More car buyers turn to hybrids as gas prices climb
Top 5 hybrid states, 2007, with percent of U.S. hybrid registrations
1. California, 26.1 percent
2) Florida, 5.5 percent
3) New York, 5 percent
4) Texas, 4.9 percent
5) Washington, 3.7 percent
Source: R. L. Polk & Co.
By Bob Freund
This year’s jump in gasoline prices likely has brought new believers in hybrid cars and trucks into auto dealerships.
Those new prospects are building on already significant demand for the fuel-stingy hybrids, which typically are powered by both an electric motor and combustion engine.
Hayes Piker, sales manager for Rochester Toyota dealership, sells the most popular hybrid model in 2007, the Toyota Prius. The compact car has drawn buyers. "It’s (been) pretty constant," he said Tuesday. "Of course, when the gas prices spiked ... the demand went up considerably."
Fact is, the entire hybrid market has been strong. Auto data research firm R. L. Polk & Co. this week announced that registrations of new hybrid vehicles of all types in the United States rose 38 percent in 2007, compared to the prior year. Buyers picked up 350,298 hybrids last year.
"The coast continues to dominate the hybrid segment, though we continue to see gains in the Midwest as fuel prices hit home for the ‘manufacturing belt’ states," Lonnie Miller, R.L. Polk’s director of industry analysis, said in a written release.
Chevrolet and its cousin GMC lines are comparatively new to the hybrid market. But it may take some time and marketing for offerings, such as the redesigned Malibu, which is a limited hybrid, and the forthcoming full hybrid version of the Silverado pickup, to catch on.
Substantial buying interest probably will not happen "until you get it out and available to the public," said Mark Williamson, sales manager for USEM Chevrolet in Austin.
So far, "I see no interest ... whatsoever," he said.
But Williamson is seeing activity with fuel-efficient gas-powered autos, such as the popular Chevrolet Aveo, rated at 34 mpg in highway driving.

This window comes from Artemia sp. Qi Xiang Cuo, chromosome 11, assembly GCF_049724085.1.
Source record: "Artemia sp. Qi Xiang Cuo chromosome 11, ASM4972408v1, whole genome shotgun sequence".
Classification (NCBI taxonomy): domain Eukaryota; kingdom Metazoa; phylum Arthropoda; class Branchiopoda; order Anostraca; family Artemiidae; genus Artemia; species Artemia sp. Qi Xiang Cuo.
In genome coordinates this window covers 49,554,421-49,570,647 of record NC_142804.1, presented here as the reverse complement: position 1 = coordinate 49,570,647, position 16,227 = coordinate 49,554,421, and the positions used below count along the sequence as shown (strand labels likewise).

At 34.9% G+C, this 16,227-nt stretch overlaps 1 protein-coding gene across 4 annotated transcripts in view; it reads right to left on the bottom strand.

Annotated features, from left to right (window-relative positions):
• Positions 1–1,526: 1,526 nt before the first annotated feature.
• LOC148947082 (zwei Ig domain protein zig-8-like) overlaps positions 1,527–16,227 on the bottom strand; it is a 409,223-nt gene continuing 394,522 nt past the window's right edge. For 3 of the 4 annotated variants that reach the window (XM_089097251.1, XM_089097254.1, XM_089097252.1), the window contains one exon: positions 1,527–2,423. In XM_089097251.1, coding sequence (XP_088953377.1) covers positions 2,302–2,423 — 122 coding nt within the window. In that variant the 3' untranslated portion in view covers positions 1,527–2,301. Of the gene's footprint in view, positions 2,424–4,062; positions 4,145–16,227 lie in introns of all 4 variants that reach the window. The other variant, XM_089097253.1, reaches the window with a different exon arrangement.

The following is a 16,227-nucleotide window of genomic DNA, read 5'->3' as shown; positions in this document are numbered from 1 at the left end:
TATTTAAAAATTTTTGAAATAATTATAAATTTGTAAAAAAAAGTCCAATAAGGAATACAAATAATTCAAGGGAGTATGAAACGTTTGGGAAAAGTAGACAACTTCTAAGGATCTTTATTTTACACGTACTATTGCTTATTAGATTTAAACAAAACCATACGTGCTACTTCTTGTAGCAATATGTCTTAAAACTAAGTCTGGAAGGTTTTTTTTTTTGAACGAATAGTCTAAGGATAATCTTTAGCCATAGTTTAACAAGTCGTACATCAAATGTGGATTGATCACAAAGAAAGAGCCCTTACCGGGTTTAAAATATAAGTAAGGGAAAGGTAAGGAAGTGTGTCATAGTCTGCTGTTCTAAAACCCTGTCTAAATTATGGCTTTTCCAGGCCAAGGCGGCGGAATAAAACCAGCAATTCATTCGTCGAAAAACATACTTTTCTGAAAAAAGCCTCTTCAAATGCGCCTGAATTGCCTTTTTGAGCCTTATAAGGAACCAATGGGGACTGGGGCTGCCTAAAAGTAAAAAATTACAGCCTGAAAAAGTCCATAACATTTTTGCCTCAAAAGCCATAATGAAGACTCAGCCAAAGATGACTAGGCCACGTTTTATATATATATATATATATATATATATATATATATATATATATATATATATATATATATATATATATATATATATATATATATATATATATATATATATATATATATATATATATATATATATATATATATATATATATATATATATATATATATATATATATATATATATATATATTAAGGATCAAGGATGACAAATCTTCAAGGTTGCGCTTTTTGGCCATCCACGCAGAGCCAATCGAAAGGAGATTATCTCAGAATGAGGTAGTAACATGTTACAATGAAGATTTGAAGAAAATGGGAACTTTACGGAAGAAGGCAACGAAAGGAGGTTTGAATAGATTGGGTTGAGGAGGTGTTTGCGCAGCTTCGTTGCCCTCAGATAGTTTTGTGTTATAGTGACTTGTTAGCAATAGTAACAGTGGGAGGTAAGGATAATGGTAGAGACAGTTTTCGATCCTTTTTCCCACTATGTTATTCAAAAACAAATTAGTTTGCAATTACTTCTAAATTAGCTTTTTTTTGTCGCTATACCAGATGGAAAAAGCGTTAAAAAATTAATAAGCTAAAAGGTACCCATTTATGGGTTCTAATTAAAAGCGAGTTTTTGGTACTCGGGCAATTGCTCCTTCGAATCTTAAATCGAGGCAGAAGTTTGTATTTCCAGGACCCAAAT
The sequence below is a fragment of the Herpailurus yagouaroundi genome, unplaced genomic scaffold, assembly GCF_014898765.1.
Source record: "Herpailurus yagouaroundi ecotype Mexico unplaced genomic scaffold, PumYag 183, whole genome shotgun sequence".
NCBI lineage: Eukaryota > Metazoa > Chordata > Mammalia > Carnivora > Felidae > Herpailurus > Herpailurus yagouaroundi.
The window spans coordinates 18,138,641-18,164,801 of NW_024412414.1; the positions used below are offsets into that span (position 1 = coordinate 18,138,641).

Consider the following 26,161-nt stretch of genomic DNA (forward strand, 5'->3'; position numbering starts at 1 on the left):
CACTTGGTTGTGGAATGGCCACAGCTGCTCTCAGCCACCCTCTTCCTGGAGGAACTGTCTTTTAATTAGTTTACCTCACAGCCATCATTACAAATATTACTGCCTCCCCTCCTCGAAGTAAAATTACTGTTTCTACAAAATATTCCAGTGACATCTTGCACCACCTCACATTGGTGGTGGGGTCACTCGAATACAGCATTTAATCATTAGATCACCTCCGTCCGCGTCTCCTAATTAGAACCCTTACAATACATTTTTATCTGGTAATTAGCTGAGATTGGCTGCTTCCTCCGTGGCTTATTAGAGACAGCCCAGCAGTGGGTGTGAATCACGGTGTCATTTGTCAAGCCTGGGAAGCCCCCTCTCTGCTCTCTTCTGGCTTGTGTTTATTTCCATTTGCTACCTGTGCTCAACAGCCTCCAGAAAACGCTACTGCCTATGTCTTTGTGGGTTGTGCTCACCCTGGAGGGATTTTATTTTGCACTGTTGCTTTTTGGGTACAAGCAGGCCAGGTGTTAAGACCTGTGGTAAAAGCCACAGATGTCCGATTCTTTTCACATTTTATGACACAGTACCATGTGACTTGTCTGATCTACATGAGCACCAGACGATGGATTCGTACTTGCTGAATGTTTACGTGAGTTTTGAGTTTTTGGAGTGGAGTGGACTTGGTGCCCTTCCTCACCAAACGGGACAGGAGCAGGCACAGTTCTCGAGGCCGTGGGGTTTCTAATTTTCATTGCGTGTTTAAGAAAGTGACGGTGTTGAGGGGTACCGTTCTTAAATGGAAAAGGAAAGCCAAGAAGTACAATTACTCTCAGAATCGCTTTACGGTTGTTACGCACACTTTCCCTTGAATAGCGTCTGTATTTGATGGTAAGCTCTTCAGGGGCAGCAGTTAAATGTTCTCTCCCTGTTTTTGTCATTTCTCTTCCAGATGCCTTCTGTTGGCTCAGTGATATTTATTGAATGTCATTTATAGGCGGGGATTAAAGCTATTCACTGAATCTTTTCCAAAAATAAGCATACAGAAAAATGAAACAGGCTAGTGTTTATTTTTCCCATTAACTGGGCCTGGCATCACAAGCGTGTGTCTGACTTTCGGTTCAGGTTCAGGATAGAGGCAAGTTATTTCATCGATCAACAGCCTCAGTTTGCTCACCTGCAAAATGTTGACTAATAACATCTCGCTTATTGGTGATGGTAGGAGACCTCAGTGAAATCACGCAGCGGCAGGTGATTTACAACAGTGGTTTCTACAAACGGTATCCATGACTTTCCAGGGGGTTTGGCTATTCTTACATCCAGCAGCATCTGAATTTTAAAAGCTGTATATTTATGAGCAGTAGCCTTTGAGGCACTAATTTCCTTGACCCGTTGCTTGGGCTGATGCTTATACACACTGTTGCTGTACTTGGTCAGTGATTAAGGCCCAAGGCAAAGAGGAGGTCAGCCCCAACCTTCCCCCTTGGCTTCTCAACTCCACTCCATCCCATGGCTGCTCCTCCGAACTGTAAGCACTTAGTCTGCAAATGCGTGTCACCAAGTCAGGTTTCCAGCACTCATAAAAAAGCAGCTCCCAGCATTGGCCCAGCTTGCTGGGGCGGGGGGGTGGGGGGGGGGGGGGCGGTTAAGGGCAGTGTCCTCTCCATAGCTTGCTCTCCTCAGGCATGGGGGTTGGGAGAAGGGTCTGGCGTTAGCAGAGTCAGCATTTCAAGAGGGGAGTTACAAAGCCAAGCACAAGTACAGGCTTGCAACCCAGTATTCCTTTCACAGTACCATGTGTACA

"The trend right now obviously is to get rid of one of the two SUVs in the driveway and get something that gets 30 miles a gallon," he said, "and you certainly can’t blame the public for that," he said.
The Prius booked 51.2 percent of registrations of new hybrids during 2007, R. L. Polk’s report said.
Piker had one unsold Prius on the lot Tuesday, but also was taking orders. "Demand has outweighed supply for the last two months now. Right now, we’re basically selling vehicles that are in freight...in shipping status," he said.
"I think we’re up 30 percent this month (form a year earlier) in Prius sales," he said. Toyota also sells hybrid models of the Camry car and the Highlander sport utility vehicle, which are in stock.
But the popular Prius is far from the only hybrid attracting attention. Demand for the Saturn Vue, a small SUV, is far outstripping availability. In fact, "I don’t think we can get any more (hybrid) Vues until 2009 (model year)," Saturn of Rochester sales manager Chad Duellman said. Those 2009s will be available this fall.
The Toyota Highlander and Ford Escape "share leadership positions" among hybrid sports utility vehicles, R. L. Polk reported.
New introductions also are gaining attention. Chevrolet just released a dual-mode hybrid model of its large SUV, the Tahoe, a month ago. "We just had a customer (looking at a Tahoe) ... a half-hour ago," said Greg House, owner of House Chevrolet in Stewartville.
Because of its electric motor, "Taking off, it’s like driving a golf cart," he said. It shifts over to the gasoline engine when pulling power is needed.